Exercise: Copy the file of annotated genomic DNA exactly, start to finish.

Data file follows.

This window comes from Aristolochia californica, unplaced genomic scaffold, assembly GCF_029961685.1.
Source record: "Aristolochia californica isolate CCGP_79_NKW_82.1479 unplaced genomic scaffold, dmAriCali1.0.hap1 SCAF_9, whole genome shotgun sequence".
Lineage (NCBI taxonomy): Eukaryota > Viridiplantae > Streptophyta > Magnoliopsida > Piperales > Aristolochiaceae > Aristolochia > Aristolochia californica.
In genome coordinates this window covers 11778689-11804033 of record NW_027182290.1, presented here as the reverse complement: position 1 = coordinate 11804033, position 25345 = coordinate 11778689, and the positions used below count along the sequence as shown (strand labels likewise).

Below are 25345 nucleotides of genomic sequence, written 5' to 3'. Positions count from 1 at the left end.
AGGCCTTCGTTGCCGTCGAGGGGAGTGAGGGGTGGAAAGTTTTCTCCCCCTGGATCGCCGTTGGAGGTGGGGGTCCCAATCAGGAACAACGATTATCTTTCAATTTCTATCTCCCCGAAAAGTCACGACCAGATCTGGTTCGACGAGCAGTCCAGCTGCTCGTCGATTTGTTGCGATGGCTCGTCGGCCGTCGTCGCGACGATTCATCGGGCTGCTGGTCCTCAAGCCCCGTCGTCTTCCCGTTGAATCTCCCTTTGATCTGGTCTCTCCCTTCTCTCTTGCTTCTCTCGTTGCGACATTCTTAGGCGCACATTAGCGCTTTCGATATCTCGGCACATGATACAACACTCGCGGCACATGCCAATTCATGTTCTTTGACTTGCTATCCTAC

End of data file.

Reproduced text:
This window comes from Aristolochia californica, unplaced genomic scaffold, assembly GCF_029961685.1.
Source record: "Aristolochia californica isolate CCGP_79_NKW_82.1479 unplaced genomic scaffold, dmAriCali1.0.hap1 SCAF_9, whole genome shotgun sequence".
Lineage (NCBI taxonomy): Eukaryota > Viridiplantae > Streptophyta > Magnoliopsida > Piperales > Aristolochiaceae > Aristolochia > Aristolochia californica.
In genome coordinates this window covers 11778689-11804033 of record NW_027182290.1, presented here as the reverse complement: position 1 = coordinate 11804033, position 25345 = coordinate 11778689, and the positions used below count along the sequence as shown (strand labels likewise).

Below are 25345 nucleotides of genomic sequence, written 5' to 3'. Positions count from 1 at the left end.
AGGCCTTCGTTGCCGTCGAGGGGAGTGAGGGGTGGAAAGTTTTCTCCCCCTGGATCGCCGTTGGAGGTGGGGGTCCCAATCAGGAACAACGATTATCTTTCAATTTCTATCTCCCCGAAAAGTCACGACCAGATCTGGTTCGACGAGCAGTCCAGCTGCTCGTCGATTTGTTGCGATGGCTCGTCGGCCGTCGTCGCGACGATTCATCGGGCTGCTGGTCCTCAAGCCCCGTCGTCTTCCCGTTGAATCTCCCTTTGATCTGGTCTCTCCCTTCTCTCTTGCTTCTCTCGTTGCGACATTCTTAGGCGCACATTAGCGCTTTCGATATCTCGGCACATGATACAACACTCGCGGCACATGCCAATTCATGTTCTTTGACTTGCTATCCTAC